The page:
Roland Allen, author of Missionary Methods: St. Paul’s or Ours?, plainly states, “We ought never to send a mission agent to do what men are already doing on the spot spontaneously.” [vi] Missionary involvement in the field should inspire, empower, and fuel the fiery passion of souls who have been changed by the gospel. The missionary is not boots on the ground to do everything for the national church, but rather a very influential voice, a catalyst for change, who inspires others to action, action based on the missionary’s vision, then moves aside to allow for a response. With time the missionary ought to have gained trust and formed relationships, upon which the dynamics of mentorship can flourish. From such an environment, national leaders will emerge. It starts locally—the missionary winning souls, and then teaching nationals the art of self-propagating.
“The local church [is] the best medium for evangelism,” says Hodges. [vii] Local churches are the fishing vessels commissioned by the Lord to “launch out into the deep.” But it will always require men who are willing to let down your nets for a draught.” These, fishers of men, must also be capable of taking others along and teaching them the fishing trade. Self-propagation simply means that a local church reproduces its members by making disciples and training workers, thereby growing and expanding its sphere of influence to the point of sending out workers to unreached areas. By doing this, the local church “plants itself” in an unreached area. The new church “plant” can begin the same perpetual growth cycle, teaching, training, sending, filling the city with apostolic preaching and doctrine, then the regions beyond the local assembly, and the entire nation, and finally into other nations.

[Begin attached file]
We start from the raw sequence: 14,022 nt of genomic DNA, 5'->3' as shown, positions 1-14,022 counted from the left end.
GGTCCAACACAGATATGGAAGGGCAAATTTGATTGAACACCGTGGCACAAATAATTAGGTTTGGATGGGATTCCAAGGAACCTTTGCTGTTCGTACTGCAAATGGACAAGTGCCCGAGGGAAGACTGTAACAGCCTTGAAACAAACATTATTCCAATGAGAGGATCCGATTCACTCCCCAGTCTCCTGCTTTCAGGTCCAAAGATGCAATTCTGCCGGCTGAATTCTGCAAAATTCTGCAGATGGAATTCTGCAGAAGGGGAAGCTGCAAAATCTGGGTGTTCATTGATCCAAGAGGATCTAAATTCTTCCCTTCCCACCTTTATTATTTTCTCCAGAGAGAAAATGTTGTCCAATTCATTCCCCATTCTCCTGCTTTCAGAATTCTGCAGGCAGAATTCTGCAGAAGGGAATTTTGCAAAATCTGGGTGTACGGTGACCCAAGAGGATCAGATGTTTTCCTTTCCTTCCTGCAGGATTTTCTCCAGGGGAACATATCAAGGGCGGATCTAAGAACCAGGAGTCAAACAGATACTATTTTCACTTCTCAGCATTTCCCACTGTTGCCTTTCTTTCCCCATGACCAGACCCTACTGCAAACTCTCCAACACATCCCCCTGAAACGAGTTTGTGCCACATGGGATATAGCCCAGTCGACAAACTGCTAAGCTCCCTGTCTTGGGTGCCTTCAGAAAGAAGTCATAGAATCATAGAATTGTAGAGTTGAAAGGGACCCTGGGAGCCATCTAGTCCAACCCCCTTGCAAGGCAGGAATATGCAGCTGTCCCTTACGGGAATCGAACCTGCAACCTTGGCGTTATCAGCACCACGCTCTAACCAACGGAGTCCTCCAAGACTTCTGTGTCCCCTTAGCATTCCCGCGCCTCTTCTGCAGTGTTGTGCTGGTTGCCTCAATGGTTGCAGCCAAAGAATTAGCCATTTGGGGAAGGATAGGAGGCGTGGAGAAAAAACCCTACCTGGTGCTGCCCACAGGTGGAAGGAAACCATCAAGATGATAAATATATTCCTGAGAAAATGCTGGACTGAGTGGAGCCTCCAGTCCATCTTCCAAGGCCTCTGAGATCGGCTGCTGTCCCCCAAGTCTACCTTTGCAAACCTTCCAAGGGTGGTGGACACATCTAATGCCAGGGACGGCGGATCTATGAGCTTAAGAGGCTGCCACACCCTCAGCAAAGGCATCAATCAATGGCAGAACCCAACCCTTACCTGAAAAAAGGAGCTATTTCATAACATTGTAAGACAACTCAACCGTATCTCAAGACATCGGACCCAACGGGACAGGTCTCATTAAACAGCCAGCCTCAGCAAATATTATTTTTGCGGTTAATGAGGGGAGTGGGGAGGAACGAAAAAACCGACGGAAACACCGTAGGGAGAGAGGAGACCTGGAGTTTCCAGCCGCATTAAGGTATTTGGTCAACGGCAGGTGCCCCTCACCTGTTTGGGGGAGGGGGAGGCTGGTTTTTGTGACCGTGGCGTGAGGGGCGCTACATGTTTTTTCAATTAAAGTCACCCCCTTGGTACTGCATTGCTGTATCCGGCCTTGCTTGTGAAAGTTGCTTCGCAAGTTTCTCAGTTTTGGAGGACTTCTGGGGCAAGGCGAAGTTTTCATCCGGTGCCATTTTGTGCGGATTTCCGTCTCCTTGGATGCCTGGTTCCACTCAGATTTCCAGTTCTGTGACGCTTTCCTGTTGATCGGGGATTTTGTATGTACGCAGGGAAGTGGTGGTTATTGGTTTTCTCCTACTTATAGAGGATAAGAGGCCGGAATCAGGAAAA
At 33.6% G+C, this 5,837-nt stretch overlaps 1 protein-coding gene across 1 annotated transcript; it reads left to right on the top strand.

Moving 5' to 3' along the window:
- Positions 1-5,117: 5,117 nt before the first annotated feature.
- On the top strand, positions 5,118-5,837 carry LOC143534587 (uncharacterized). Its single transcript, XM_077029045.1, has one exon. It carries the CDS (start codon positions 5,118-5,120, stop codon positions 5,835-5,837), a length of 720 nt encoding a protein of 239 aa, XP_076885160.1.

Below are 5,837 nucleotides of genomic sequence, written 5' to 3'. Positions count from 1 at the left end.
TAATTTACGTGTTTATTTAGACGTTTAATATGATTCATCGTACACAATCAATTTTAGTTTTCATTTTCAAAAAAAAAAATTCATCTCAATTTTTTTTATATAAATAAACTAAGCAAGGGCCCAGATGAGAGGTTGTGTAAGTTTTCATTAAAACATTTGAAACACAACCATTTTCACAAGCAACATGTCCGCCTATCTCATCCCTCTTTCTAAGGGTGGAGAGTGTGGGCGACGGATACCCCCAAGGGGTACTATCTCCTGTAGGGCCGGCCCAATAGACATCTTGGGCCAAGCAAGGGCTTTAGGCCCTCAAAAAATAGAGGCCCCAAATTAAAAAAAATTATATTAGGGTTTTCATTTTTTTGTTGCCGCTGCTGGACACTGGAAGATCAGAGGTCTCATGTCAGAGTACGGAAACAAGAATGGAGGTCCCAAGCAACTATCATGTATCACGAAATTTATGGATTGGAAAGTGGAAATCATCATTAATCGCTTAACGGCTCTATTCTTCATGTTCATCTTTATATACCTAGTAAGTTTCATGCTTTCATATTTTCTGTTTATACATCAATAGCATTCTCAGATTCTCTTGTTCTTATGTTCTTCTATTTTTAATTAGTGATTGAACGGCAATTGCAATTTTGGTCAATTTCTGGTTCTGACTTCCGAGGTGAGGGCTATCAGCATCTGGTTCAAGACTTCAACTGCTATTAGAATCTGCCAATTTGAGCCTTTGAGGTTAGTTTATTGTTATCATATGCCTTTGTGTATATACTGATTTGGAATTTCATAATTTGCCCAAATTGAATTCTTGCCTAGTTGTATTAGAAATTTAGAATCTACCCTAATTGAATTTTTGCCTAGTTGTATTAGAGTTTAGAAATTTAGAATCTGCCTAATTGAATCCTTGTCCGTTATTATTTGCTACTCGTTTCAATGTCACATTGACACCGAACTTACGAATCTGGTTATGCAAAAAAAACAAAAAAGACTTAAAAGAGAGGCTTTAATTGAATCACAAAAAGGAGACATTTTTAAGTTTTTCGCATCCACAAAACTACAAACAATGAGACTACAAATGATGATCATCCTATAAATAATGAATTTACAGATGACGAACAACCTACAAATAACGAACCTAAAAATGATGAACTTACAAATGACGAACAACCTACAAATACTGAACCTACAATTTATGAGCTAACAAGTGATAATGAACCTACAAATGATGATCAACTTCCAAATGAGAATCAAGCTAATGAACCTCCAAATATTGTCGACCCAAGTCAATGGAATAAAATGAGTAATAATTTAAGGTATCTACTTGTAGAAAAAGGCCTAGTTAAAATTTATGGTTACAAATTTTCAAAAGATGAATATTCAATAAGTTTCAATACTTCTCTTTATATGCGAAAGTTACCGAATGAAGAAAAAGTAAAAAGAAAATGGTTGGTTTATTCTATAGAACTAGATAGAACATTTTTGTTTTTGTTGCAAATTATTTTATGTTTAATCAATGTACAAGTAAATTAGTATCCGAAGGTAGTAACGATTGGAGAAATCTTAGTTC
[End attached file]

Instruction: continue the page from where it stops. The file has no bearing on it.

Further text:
Training Leaders = Multiplying Leaders
Peter Wagner, former missionary to Bolivia and professor of Church Growth at Fuller Theological Seminary says, “The missionary’s role in training leaders is more critical than even evangelism and church planting.” [viii] The fruit of the missionary is seen in the multiplication of himself in others. In Matthew 9:37-38 Jesus instructs us to pray the Lord would send forth laborers. The church at Antioch must have prayed such prayers, for they heard the Holy Ghost speak, and obeyed, sending forth laborers:
“As they ministered to the Lord, and fasted, the Holy Ghost said, Separate me Barnabas and Saul for the work whereunto I have called them. And when they had fasted and prayed, and laid their hands on them, they sent them away..” [ix]
The Lord does the supernatural work of calling, ordaining and sending men; the church recognizes this call and sends them out with prayers and support. Missionaries are sent to plant seed, cultivate a particular field, and multiply themselves in others. This is harvest; not only that the gospel is preached and souls are saved, but also that new leaders are formed and sent forth. Coming home, the missionary report is a “full-circle report;” that is, seed was invested in the missionary, who was sent out, he or she being planted in a field, which was cultivated, watered, labored over, and indeed brought forth fruit—so much so that there was more seed, in abundance, of which the missionary was able to then invest in other people and places, where it began the reproductive cycle again. This is missions.